In this article, we review how Treg cells fluctuate and play a role in the regulation of immune responses after IS in both experimental animals and humans and summarize the biological functions and mechanisms of Treg cells in both the CNS and the periphery. We also discuss how Treg cells are involved in poststroke inflammation and immunodepression and the potential of Treg cells as a novel therapeutic approach.

Treg cells in IS

Treg cells play a crucial immunomodulatory role in IS. However, the contribution of Treg cells can be either beneficial or detrimental and remains controversial. Many studies have investigated how Treg cells fluctuate in both human patients and experimental models.

Clinical observation of Treg cells in IS patients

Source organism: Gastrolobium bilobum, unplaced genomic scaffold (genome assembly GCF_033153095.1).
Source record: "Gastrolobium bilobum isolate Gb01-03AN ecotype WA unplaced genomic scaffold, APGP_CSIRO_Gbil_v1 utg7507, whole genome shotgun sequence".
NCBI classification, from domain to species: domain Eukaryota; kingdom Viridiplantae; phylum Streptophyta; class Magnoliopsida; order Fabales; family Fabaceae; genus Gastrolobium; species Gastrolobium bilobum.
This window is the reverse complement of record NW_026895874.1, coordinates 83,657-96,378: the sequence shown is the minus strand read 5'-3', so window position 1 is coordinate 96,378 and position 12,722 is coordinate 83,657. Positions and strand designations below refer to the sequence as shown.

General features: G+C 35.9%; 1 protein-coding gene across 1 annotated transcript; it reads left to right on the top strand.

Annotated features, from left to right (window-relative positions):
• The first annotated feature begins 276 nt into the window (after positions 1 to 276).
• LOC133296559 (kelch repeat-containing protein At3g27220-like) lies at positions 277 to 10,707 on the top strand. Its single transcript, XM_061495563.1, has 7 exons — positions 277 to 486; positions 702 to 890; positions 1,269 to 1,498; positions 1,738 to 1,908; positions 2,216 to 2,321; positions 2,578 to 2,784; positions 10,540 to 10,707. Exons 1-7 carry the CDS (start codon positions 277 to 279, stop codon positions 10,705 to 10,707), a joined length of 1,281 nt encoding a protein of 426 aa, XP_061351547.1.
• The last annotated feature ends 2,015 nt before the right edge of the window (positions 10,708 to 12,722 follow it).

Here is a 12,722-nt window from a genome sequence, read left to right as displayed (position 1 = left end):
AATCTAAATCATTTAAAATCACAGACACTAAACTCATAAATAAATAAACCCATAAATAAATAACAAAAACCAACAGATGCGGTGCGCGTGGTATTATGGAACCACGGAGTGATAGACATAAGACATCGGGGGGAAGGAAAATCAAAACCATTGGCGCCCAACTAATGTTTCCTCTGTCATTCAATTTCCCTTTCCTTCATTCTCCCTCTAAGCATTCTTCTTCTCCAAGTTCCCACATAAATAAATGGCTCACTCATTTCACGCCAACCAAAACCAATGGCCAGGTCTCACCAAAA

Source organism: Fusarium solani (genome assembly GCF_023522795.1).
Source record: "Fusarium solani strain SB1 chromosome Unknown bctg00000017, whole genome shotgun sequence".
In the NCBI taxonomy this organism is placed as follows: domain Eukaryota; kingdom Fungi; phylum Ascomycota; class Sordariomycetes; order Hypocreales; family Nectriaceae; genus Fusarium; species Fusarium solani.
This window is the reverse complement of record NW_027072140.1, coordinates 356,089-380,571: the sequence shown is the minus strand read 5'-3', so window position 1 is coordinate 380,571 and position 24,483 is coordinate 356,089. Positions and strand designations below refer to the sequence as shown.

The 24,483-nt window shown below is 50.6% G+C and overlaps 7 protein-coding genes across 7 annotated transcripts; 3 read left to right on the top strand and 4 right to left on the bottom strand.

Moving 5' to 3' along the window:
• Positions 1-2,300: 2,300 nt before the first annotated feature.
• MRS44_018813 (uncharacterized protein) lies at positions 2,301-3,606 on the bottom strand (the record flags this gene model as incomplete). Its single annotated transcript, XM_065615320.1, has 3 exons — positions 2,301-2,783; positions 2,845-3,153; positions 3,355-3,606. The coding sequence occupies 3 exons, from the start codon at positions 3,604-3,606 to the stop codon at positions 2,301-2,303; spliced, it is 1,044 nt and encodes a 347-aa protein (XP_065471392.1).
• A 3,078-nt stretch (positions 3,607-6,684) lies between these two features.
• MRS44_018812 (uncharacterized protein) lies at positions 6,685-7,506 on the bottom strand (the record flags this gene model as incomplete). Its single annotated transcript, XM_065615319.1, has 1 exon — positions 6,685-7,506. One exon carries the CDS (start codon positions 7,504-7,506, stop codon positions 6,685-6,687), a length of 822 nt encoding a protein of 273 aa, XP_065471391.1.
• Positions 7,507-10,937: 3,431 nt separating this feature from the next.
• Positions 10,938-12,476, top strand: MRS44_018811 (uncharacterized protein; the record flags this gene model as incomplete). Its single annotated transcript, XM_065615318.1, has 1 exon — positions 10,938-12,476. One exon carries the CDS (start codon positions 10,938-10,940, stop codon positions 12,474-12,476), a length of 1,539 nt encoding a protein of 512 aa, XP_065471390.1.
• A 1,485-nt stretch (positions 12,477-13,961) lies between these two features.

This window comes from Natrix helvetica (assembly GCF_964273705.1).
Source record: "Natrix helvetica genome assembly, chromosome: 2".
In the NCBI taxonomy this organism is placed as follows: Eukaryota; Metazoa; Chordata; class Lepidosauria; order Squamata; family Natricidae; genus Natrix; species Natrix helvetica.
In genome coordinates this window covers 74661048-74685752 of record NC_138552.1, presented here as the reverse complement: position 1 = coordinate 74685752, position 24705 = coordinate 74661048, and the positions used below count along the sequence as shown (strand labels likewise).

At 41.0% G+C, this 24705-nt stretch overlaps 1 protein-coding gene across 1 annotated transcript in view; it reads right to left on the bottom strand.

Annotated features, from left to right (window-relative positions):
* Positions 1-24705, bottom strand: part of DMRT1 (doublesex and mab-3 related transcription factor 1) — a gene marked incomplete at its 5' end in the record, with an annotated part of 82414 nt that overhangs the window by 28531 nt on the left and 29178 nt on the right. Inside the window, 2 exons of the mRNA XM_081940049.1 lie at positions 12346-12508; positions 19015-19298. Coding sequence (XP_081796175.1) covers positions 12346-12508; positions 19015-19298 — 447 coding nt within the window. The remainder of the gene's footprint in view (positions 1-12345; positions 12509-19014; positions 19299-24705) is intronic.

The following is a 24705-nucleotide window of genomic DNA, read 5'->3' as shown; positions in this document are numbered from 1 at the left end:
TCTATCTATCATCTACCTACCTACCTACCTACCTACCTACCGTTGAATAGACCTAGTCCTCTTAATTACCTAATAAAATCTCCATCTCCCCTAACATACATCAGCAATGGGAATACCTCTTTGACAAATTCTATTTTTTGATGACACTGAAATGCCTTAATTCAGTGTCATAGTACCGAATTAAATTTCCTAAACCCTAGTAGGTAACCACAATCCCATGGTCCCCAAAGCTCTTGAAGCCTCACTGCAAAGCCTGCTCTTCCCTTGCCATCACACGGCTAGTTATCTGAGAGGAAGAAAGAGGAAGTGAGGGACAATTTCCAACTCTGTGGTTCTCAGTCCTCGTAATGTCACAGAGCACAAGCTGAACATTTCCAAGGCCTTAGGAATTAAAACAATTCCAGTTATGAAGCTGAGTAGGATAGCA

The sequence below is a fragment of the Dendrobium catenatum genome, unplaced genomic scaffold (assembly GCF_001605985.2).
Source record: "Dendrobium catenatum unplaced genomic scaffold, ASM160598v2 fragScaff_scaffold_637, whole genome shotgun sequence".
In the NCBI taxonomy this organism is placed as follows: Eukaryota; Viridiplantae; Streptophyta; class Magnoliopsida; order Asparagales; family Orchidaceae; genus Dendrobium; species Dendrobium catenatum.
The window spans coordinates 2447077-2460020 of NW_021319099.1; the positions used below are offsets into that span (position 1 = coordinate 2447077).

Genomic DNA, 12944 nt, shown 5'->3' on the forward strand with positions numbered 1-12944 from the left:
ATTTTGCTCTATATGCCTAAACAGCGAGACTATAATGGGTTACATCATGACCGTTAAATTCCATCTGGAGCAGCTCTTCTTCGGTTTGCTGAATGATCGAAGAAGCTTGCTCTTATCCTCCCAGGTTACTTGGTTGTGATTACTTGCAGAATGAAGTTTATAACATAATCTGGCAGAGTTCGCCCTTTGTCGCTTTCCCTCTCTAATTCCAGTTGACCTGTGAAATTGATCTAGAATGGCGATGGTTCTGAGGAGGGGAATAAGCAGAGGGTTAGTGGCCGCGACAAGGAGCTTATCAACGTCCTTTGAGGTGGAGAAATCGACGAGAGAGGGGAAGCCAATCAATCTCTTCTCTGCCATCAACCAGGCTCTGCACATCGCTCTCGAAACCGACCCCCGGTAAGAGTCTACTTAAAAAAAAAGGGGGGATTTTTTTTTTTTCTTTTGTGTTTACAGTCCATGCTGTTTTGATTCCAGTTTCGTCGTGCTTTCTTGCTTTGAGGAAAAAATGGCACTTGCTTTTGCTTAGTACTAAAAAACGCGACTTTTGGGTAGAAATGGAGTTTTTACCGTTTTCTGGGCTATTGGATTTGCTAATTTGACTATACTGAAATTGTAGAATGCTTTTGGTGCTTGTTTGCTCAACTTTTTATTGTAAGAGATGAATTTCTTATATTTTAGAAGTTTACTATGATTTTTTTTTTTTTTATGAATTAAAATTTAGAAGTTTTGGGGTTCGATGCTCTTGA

Previous studies have shown that compared to those of controls, the levels of circulating Treg cells declined in stroke patients [15, 16], and the clinical observations of Urra et al. showed that circulating Treg cell levels decreased noticeably in the 2 days after stroke [17]. However, although the decrease in Treg cells was demonstrated to be related to apoptosis, there was no correlation with the outcomes of stroke [17, 18]. In contrast, other studies demonstrated that although the suppressive effects of Treg cells were attenuated, the proportion of Treg cells in the peripheral blood was higher in IS patients than in controls [19, 20]. Yan et al. examined the number of Treg cells, and the results showed that Treg cells were enhanced in the blood of IS patients compared to those in healthy controls on the 7th day after IS onset [20]. Moreover, Yan et al. discovered that the number of Treg cells increased beginning on the 7th day and lasted until the 3rd week after IS [19]. Interestingly, Pang et al. identified a relationship between infarct size and the trend in Treg cell fluctuations [21]. IS patients were divided into two groups according to infarct size (A group: <28.6 mL; B group: ≥28.6 mL). Treg cells were increased in the A group, while in the B group, cells were decreased in 3 days but increased after the 7th day [21]. Although there were some limitations in these studies, such as the small sample size (46 patients with acute stroke) [17] (67 subjects of 25 with acute IS) [20], this controversial finding led to the hypothesis that the fluctuation in Treg cell numbers could be a type of evolutionarily adaptive response, and these cells may leave the circulation and migrate to target tissues during the time after stroke occurs to protect against the inflammation triggered by IS [12, 16].